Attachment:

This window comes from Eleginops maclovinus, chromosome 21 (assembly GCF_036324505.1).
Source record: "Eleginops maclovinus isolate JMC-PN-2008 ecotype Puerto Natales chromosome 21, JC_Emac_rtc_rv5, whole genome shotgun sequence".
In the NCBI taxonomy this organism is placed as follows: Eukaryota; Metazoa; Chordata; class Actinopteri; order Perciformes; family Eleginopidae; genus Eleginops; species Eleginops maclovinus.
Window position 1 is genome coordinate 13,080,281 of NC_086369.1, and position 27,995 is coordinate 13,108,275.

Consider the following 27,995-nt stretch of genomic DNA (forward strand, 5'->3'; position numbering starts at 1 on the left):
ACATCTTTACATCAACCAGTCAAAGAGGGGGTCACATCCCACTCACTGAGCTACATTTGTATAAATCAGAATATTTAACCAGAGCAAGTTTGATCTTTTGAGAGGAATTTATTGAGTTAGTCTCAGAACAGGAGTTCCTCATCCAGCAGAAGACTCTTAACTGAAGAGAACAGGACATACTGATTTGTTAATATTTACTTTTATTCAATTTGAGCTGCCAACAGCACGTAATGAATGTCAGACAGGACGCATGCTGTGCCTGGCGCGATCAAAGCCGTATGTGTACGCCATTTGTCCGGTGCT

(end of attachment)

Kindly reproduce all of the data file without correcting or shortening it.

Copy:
This window comes from Eleginops maclovinus, chromosome 21 (assembly GCF_036324505.1).
Source record: "Eleginops maclovinus isolate JMC-PN-2008 ecotype Puerto Natales chromosome 21, JC_Emac_rtc_rv5, whole genome shotgun sequence".
In the NCBI taxonomy this organism is placed as follows: Eukaryota; Metazoa; Chordata; class Actinopteri; order Perciformes; family Eleginopidae; genus Eleginops; species Eleginops maclovinus.
Window position 1 is genome coordinate 13,080,281 of NC_086369.1, and position 27,995 is coordinate 13,108,275.

Consider the following 27,995-nt stretch of genomic DNA (forward strand, 5'->3'; position numbering starts at 1 on the left):
ACATCTTTACATCAACCAGTCAAAGAGGGGGTCACATCCCACTCACTGAGCTACATTTGTATAAATCAGAATATTTAACCAGAGCAAGTTTGATCTTTTGAGAGGAATTTATTGAGTTAGTCTCAGAACAGGAGTTCCTCATCCAGCAGAAGACTCTTAACTGAAGAGAACAGGACATACTGATTTGTTAATATTTACTTTTATTCAATTTGAGCTGCCAACAGCACGTAATGAATGTCAGACAGGACGCATGCTGTGCCTGGCGCGATCAAAGCCGTATGTGTACGCCATTTGTCCGGTGCT